* dispel the existing confusion between the ADFL (Alliance of Democratic
Forces for the Liberation of Congo) and the security forces, between the
army on one hand and police and justice on the other; in other words, move
progressively from a state of "exception" to a state of law
* put in place a truly national army within the framework of a new defense
* regularize payment for soldiers and get control over the troops
* restore military inspection services
* promote training in human rights and in techniques of maintaining
order within the armed forces and security forces
* create a national police
* put in place a program to demobilize under-age soldiers
* design and implement a policy of retraining of the soldiers of the
former Zairian army, taking into account the proven needs of national security.
16. Reinforce a state of law in the Democratic Republic of the Congo:
* identify and sanction violations of human rights
* reinforce and encourage the work of associations for the defense of
* reform the judicial system in order to give it independence, social
credibility and accountability.
17. Promote good governance:
- encourage transparency in relations between state officials and the
public, in encouraging, for example, the declaration of income before taking
- put in place an inspection service in the executive during the transition
phase along lines to be defined
- on the electoral level, it is necessary to have a gradual process with
local, legislative and presidential elections; these elections should be
well prepared with an electoral census, putting in pace of a democratic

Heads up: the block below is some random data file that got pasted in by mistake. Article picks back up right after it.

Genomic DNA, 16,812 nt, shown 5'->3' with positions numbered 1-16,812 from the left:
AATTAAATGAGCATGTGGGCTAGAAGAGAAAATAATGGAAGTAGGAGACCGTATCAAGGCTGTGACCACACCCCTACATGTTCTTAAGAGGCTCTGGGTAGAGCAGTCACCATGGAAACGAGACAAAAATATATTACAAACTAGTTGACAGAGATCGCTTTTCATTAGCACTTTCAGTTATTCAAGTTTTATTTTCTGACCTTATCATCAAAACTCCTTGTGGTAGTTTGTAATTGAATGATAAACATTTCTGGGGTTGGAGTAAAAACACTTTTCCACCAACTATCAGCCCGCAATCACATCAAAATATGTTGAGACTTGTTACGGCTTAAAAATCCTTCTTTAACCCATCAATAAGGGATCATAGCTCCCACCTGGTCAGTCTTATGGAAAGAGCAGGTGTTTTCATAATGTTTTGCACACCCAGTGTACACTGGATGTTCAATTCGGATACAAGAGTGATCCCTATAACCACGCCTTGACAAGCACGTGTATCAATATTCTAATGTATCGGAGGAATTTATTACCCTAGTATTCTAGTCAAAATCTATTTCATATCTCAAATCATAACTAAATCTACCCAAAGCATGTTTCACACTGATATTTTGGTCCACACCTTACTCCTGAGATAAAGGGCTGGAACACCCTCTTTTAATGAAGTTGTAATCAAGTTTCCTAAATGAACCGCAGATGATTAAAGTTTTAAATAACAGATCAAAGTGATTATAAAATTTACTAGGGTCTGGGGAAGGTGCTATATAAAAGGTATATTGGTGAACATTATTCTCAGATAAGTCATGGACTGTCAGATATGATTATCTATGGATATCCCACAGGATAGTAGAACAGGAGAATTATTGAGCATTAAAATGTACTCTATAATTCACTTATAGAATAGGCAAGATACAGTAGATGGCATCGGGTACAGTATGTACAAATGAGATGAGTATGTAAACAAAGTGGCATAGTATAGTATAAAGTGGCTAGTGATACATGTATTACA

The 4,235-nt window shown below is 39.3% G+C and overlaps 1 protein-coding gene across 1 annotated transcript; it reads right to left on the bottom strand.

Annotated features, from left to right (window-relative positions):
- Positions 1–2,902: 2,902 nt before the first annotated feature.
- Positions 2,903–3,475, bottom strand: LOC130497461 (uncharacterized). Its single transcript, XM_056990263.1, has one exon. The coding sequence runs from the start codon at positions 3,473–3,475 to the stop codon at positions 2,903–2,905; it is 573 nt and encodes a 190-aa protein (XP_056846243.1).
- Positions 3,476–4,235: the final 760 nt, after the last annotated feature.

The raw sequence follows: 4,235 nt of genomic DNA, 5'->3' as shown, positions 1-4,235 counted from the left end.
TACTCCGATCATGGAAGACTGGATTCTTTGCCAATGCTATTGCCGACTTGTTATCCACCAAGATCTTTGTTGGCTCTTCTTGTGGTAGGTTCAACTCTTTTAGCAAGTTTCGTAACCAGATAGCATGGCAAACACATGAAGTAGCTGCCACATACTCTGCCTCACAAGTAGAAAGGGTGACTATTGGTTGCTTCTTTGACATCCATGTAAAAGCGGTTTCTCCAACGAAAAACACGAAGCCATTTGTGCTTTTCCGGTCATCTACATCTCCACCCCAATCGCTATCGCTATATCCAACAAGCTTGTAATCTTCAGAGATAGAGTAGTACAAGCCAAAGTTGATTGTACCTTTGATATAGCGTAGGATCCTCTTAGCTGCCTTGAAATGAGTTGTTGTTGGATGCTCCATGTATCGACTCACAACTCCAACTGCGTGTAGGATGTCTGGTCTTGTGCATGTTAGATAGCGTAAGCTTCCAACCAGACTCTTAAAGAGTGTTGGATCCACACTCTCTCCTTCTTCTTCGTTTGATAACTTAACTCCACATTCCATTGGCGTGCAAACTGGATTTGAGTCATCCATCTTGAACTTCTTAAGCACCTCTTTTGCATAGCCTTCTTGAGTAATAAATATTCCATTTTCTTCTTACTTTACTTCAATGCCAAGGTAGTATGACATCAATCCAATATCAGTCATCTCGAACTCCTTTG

electoral code, the creation of an independent national electoral commission
and the promotion of a campaign of electoral education.
18. The financing of reconstruction:
* Financing should be both internal and external. Multinational companies
should carry out their social obligations by paying dues to local communities
within which they are located. In addition, incentives should be established
by the government to attract private investors within the framework of
a genuinely attractive investment code.
* It is time to put in place a transparent fiscal policy, particularly
with respect to state income. This is necessary in order to break with
a well-established practice of evasion by certain private parties of their
fiscal obligations to the state. It would be prudent to design a fiscal
policy at two levels, both local and national, in order to permit local
communities to benefit directly from a portion of state income.
* It is urgent to begin a process of recovery of stolen property abroad